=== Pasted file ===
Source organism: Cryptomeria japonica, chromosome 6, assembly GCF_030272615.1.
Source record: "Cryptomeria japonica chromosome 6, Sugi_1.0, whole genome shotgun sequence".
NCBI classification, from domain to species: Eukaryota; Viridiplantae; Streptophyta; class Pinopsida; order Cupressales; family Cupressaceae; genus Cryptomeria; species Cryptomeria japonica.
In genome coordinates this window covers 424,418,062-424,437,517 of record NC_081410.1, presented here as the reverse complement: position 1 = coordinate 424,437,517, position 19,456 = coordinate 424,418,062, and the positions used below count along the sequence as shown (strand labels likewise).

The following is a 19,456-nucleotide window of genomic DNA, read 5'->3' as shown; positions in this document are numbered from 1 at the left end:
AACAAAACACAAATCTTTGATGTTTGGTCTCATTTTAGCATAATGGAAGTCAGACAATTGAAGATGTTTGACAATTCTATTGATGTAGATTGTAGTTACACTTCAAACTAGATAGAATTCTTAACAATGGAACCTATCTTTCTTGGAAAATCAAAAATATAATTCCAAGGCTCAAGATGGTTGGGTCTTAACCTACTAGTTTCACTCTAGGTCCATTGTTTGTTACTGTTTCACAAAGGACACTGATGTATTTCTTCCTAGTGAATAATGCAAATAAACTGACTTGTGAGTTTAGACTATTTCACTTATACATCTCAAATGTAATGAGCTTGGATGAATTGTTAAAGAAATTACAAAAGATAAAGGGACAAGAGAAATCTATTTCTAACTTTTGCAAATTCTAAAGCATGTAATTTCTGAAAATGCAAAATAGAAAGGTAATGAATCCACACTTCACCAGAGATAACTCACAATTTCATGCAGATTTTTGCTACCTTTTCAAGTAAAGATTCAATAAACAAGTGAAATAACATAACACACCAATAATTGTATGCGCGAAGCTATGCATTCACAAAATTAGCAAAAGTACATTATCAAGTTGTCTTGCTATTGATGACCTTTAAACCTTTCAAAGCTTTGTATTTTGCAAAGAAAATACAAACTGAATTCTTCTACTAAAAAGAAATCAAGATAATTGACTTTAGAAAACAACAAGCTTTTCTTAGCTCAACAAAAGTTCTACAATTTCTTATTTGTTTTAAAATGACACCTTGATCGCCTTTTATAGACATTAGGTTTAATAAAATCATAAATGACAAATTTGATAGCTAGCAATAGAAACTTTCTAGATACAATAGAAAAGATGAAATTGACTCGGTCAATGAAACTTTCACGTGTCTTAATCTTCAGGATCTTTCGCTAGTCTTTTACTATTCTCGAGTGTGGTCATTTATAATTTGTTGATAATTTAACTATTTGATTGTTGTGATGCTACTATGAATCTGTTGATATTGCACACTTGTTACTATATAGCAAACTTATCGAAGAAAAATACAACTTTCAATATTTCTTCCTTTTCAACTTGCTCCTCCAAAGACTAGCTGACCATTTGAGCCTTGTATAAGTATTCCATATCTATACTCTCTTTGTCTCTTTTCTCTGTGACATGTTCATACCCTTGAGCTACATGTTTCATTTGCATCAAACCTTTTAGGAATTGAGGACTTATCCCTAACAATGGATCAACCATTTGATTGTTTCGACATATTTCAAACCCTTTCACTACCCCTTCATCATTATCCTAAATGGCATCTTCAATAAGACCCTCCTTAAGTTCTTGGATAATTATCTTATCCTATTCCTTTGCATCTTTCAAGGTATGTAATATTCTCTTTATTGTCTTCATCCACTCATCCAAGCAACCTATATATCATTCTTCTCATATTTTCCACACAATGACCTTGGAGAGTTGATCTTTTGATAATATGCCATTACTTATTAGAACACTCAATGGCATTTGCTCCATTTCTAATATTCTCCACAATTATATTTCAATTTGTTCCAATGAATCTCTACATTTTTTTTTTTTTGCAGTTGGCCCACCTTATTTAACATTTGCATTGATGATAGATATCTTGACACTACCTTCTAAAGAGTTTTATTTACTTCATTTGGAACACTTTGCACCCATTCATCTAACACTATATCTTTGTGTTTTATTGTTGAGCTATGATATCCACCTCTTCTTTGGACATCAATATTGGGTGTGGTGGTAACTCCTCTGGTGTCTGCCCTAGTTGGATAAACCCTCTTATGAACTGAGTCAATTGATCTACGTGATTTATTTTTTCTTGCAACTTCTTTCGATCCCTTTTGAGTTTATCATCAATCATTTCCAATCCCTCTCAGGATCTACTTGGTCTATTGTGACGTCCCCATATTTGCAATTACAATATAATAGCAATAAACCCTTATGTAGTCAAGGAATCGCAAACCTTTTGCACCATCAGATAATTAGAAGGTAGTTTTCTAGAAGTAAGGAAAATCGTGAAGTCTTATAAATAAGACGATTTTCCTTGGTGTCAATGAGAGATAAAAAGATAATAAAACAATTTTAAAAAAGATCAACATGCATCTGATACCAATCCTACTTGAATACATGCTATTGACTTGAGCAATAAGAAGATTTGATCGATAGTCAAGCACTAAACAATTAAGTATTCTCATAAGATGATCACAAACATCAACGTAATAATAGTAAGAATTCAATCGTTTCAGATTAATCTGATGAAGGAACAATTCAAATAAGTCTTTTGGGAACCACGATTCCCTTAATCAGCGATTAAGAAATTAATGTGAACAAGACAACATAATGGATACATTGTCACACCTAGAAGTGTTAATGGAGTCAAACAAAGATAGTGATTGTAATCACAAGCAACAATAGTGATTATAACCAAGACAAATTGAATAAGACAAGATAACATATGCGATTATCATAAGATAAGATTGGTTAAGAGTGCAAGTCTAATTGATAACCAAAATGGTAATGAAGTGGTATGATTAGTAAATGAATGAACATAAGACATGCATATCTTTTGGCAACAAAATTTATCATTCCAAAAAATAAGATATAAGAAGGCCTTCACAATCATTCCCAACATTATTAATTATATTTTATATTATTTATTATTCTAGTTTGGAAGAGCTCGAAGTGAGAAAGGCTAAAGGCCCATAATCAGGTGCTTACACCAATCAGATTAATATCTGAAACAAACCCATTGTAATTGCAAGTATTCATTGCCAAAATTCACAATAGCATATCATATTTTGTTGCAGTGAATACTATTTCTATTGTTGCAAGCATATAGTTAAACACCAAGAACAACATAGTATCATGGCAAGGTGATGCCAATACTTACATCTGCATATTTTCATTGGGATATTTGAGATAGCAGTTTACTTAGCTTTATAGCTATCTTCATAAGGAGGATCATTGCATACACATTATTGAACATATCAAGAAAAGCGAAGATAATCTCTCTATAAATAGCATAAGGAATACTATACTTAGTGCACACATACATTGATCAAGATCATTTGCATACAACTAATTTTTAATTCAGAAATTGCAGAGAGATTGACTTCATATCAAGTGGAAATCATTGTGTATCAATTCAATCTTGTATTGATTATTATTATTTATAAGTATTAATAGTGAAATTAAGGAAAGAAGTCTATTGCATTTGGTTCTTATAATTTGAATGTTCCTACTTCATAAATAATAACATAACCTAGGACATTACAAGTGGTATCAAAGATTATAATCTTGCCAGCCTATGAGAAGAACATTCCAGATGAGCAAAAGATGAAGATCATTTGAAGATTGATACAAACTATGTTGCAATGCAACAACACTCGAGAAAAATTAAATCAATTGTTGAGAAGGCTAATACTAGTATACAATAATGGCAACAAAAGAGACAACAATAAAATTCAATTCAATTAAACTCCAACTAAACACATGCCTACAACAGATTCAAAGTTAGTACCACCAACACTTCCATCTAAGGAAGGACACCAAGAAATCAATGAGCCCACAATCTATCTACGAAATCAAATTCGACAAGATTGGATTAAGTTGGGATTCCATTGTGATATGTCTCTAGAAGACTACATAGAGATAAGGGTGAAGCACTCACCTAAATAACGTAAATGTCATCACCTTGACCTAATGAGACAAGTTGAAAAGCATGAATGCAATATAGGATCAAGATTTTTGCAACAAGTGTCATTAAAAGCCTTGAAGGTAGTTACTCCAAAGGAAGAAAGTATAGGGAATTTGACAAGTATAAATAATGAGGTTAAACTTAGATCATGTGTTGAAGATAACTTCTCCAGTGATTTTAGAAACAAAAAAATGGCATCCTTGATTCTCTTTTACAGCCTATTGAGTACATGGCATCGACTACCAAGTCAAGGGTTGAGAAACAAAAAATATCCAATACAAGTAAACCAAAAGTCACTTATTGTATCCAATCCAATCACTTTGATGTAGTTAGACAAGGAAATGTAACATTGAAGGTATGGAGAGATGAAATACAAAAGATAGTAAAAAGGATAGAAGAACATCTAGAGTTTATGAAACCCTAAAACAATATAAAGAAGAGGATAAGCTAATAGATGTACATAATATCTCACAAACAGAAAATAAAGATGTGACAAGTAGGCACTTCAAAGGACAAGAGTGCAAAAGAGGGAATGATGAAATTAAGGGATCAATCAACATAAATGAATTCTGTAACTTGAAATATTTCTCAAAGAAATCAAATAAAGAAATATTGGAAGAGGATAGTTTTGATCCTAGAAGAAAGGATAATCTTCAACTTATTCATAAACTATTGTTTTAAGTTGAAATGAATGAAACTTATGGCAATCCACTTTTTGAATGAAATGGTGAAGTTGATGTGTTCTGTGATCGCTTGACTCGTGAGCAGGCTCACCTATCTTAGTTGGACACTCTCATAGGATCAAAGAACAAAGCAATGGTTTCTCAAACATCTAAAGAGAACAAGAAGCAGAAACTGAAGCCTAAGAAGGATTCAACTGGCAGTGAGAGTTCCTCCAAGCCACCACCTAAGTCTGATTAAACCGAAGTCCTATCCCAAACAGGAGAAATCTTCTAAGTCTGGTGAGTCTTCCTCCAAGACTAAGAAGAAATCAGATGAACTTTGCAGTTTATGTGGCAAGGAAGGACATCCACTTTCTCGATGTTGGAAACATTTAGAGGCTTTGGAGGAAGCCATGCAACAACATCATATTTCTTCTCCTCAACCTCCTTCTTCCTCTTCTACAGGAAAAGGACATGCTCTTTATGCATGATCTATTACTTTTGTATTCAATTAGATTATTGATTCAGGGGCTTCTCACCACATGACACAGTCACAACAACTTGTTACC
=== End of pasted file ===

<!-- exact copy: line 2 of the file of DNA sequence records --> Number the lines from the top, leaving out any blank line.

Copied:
Source record: "Cryptomeria japonica chromosome 6, Sugi_1.0, whole genome shotgun sequence".